I have some source code for which I am the copyright holder. I want to release it under the GPL, but when it was closed source, I copied a bunch of a stuff from Wikipedia for a couple of classes and used it strictly for comments. This was just a matter of convenience, I have classes that allow you to manipulate HTTP headers and didn't feel like writing out explanations for each header when it was right there in front of me.
/// <summary> /// CGI header field specifying the status of the HTTP response. Normal HTTP /// responses use a separate "Status-Line" instead, defined by RFC 7230. /// Example: Status: 200 OK /// </summary> const std::string& Status(void);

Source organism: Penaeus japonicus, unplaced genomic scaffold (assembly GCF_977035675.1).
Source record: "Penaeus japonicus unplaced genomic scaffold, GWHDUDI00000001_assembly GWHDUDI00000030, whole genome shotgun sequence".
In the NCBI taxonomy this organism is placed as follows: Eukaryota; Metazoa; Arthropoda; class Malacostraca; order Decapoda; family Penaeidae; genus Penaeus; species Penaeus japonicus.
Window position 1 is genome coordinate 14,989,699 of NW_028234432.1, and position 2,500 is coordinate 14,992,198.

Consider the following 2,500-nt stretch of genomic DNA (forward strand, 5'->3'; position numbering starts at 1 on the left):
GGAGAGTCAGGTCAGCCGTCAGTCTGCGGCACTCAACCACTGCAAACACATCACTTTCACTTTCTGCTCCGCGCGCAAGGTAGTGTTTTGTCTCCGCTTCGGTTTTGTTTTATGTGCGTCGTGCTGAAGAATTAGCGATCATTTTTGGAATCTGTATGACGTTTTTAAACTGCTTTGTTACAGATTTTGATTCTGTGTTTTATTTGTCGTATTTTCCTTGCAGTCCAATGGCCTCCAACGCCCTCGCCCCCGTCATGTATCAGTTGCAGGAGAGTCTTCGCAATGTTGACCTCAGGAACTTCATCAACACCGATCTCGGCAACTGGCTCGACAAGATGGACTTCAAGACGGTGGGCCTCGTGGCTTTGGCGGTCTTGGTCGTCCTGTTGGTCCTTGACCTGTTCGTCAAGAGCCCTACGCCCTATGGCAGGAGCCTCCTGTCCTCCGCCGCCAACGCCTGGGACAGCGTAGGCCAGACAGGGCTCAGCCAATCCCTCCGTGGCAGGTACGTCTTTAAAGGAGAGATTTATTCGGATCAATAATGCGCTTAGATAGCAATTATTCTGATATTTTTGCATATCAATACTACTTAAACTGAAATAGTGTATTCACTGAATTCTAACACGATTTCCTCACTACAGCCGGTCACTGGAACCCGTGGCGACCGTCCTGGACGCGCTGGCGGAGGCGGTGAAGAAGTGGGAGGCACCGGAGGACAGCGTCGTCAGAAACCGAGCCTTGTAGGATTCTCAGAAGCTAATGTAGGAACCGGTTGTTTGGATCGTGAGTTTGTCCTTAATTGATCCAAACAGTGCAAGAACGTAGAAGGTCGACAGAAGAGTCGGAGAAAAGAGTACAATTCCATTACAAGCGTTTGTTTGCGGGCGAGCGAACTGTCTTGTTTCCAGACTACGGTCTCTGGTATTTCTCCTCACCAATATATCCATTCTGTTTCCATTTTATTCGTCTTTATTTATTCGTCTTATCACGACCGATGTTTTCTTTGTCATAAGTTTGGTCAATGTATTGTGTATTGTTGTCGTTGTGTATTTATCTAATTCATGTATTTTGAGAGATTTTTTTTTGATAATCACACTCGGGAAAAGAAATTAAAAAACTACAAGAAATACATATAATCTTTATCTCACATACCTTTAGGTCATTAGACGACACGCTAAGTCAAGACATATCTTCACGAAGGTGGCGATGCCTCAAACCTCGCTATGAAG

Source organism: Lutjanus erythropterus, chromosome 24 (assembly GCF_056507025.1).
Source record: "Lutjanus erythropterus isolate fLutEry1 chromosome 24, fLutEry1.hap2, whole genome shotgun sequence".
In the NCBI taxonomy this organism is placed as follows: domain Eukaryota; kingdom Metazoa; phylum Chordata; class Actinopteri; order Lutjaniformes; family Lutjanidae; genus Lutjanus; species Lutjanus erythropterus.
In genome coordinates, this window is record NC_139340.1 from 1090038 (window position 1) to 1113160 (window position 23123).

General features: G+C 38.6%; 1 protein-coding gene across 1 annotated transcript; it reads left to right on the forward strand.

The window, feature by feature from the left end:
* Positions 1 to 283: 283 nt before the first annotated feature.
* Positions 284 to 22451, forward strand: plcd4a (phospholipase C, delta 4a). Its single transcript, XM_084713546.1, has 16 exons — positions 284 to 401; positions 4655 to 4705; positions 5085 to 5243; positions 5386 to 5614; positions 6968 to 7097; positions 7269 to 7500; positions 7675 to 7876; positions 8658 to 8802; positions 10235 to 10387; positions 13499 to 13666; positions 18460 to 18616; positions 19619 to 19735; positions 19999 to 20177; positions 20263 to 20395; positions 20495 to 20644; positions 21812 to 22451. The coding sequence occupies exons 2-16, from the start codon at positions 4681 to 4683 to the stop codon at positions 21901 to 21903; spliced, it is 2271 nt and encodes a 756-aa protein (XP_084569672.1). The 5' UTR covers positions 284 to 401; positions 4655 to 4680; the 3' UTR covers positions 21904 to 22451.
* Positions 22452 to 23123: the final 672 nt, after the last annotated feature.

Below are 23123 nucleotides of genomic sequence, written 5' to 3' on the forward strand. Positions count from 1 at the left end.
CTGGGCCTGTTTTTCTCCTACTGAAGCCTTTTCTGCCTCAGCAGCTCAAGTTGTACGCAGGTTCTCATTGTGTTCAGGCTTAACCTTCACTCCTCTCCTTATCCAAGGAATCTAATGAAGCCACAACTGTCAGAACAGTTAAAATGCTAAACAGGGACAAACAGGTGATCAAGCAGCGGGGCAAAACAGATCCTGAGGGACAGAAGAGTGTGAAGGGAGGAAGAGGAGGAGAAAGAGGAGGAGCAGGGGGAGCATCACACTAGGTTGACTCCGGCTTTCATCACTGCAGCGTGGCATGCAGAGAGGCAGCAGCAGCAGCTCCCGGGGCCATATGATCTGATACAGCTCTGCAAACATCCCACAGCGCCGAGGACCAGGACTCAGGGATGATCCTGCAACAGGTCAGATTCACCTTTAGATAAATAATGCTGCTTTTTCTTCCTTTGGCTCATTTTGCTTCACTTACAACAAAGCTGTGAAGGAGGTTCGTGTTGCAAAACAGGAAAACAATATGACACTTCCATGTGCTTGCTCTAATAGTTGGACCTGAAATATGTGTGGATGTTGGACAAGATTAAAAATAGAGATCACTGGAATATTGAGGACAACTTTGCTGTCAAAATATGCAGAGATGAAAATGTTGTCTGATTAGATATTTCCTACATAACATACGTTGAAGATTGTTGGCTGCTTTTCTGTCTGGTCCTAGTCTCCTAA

All of the lines proceeded by a
/// are the comments. When the source code is compiled, these comments are not included in the final produced product, so I never considered it an issue as closed source software. However, I'd now be publishing all of this, comments intact.
The comments originate from this wikipedia page, where the footer includes a link to this license, which is the Creative Commons Attribution-ShareAlike 3.0 Unported License.
I've tried to search manually for anything about dual-licensing or licensing the comments separately from the code itself, but my searches have yielded nothing. Is it possible to fulfill the creative commons license by licensing the comments, aka "documentation", separately from the source code implementation?